You Thought LEAVING China was Tough

(Ed. note: You may have noticed that the last post was mostly photos with a little prose interspersed. There are no photos to accompany this entry, however.)

Our pal Ken. For those of you who haven’t had the pleasure of meeting Dr. Ken Haycock, let me introduce him. I have known Ken for almost 34 years. He is successful, educated, urbane, witty, well regarded and respected by friends and peers but mostly he is incredibly well-travelled with a wealth of travel experiences. In fact, I have often tired of reading his yearly Christmas letter describing all the places he had visited in the previous year. All of this is to say that he is quite unflappable.

Saturday we discussed how Sunday would look. It was a fifteen minute taxi ride from our hotel to the ferry terminal where we would catch the 7:30am ferry back to the Hong Kong International Airport. I said I wanted to leave no later than 6:15 – Terry and Ken were all for getting there around 7. I won – we got there at 6:25. There was already a 15 minute wait to check in as you check in for your flight at the same time. At about 6:45 we finally get to the counter and the agent goes through all our documents, issues boarding passes to Terry and I, checks our luggage and sends it through. He then goes through Ken’s passport several times. Now, because Ken travels a lot, I figure he is just looking at all the stamps. Finally, he says “Sir, where is your visa to get in to China?” Ken takes the passport back and says “It is right here” “No, sir, this has already been used.” Now, I am beginning to get a little twitchy. Ken says, “No, this is the one which I got in Vancouver and I told them I was going to Macau and they said, no problem, Macau is part of China.” The agent says “No, Macau is not part of China. I cannot let this person on the ferry to China since he does not have a valid visa.” (Ed. note: This is really what he said – ‘this person” not ‘you’ and continued this throughout the rest of the dialogue). By now I am getting really twitchy and people in the line are starting to look at us. Ken says “What do I have to do?” “This person has to go to the Chinese consulate and get a visa” “Are they open today – it is Sunday” asks Ken. “No” the agent says. We discuss how this is going to work. He can go back to the hotel, wait until Monday, see how long it will take to get a visa etc. etc. Finally, he says to the agent “But I have a flight out of Shanghai back to Vancouver on Tuesday – how will I make it?”. By now it is well past 7 am and Terry has gone to MacDonalds to get us breakfast. The agent then has to reissue our baggage claim stuff since he put it through under Ken’s name. Ken recites his mantra “There is no problem a little time, money or initiative can’t solve, so just relax”. (Ed. note: I’m thinking he recited it several hundred times.)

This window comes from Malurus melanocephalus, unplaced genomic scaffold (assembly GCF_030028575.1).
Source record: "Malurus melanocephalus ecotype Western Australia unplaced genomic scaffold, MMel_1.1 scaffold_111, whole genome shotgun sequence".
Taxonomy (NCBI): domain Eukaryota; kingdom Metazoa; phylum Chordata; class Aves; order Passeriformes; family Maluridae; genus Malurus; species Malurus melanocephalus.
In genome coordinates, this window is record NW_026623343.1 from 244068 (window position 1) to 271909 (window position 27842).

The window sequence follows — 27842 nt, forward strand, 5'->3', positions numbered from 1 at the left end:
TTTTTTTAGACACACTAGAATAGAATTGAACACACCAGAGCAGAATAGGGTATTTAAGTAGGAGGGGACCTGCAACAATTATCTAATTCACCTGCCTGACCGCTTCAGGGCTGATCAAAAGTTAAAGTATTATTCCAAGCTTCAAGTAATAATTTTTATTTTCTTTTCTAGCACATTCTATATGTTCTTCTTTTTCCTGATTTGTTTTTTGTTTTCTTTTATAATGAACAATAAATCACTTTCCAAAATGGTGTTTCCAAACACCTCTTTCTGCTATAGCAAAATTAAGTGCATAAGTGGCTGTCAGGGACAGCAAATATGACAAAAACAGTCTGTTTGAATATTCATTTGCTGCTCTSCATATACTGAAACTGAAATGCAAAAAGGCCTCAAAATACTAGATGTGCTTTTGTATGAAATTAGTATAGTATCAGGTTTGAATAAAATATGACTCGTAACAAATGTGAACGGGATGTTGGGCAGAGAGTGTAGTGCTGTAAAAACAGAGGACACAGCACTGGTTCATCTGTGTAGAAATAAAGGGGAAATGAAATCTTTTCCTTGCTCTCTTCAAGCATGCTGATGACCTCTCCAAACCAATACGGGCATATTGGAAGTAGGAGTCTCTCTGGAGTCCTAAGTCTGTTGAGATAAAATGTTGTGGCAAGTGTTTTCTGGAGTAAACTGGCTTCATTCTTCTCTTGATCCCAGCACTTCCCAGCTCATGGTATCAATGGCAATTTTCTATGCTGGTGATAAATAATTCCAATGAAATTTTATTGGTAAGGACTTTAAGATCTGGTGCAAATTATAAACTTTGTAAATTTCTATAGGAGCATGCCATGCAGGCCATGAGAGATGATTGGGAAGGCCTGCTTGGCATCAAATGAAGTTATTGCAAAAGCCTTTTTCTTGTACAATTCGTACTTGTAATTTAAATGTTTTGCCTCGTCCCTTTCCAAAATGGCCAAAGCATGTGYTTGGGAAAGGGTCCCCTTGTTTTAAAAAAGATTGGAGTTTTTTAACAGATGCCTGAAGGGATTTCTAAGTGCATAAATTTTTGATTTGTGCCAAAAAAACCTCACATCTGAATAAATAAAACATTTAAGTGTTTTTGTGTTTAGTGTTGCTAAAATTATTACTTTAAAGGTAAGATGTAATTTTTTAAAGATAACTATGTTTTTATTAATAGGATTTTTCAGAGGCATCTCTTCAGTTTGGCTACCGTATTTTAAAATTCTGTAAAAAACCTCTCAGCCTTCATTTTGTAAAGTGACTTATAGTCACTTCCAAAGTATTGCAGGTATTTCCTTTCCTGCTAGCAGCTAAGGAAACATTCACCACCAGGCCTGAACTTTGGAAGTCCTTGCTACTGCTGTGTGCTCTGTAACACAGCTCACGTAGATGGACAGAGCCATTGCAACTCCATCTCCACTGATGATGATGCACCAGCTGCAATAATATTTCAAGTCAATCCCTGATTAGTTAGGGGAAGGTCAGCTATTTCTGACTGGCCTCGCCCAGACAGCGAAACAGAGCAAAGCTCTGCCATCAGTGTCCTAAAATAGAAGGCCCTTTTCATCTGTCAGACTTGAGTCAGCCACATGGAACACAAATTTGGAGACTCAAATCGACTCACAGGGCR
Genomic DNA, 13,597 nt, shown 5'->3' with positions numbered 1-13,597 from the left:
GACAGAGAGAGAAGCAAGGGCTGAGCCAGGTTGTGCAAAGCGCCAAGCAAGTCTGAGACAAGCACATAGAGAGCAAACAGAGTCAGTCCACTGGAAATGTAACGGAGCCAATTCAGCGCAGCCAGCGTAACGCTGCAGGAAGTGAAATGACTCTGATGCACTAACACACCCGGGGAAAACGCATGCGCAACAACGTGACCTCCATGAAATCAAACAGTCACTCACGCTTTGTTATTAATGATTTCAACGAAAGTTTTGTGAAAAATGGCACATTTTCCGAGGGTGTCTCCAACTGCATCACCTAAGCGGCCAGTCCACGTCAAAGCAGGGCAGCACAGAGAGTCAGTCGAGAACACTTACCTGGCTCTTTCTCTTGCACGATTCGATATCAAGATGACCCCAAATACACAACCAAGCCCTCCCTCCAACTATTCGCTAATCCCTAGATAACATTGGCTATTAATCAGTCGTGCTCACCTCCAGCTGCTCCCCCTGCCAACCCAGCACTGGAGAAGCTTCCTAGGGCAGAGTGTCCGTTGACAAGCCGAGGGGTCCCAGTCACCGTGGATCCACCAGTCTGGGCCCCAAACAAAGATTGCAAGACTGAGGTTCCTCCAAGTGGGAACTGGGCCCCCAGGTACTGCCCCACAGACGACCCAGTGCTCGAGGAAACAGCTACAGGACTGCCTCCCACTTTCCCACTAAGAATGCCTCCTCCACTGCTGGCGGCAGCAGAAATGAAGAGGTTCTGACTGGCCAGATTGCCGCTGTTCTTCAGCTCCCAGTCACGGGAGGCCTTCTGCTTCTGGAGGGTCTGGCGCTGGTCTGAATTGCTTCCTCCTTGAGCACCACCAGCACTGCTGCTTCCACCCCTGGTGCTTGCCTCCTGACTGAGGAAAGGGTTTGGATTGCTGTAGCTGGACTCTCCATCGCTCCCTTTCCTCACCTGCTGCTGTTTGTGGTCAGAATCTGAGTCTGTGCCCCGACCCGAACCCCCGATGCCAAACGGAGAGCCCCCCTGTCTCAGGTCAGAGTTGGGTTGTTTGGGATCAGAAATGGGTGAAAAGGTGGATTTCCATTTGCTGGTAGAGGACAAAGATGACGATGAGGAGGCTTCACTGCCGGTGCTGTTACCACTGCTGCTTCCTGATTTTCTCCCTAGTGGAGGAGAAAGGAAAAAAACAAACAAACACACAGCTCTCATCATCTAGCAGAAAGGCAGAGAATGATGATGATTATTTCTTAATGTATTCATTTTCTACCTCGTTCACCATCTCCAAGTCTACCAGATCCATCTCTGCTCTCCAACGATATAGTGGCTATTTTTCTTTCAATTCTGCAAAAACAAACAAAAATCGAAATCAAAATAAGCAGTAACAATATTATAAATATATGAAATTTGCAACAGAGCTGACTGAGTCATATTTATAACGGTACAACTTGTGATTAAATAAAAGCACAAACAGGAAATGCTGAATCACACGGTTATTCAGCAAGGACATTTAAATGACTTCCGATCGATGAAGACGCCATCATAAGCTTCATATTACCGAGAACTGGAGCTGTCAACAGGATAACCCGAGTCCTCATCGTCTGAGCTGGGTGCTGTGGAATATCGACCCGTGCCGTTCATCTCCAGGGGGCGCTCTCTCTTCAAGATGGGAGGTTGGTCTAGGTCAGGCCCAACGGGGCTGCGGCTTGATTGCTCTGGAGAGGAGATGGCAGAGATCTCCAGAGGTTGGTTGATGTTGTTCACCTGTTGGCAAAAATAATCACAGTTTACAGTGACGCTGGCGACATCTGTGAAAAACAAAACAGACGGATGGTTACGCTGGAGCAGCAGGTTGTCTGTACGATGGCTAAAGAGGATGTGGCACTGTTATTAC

The agent then asks to see Ken’s itinerary and calls Cathay Pacific. He spends 5 minutes talking to the agent there and then says that “this person” can travel to China and has 72 hours to transit China without a visa to Shanghai. Ah, thank God, since it is now 7:20. We all get on the ferry and off we go on the 55 minute crossing.

At the airport we are in line to get on the plane and, once again, they are checking our passports. The woman looks at Ken and after being asked, says “Oh yes, your visa is perfectly good”. So much for the ferry agent!

We arrive in Shanghai and get in the line for checking documents. There is a special line for “People in Transit without a Visa” and Ken gets in it. There are about 6 people in the line and we have about 60 in front of us. “I’ll meet you at the luggage carousel.” We get through, wait about 10 minutes for our bags and look around – no Ken so we figure he has gone through the exit and is waiting on the other side. Wrong – we go through and no Ken. Behind us we hear him calling “I’ll be out in 5 minutes”.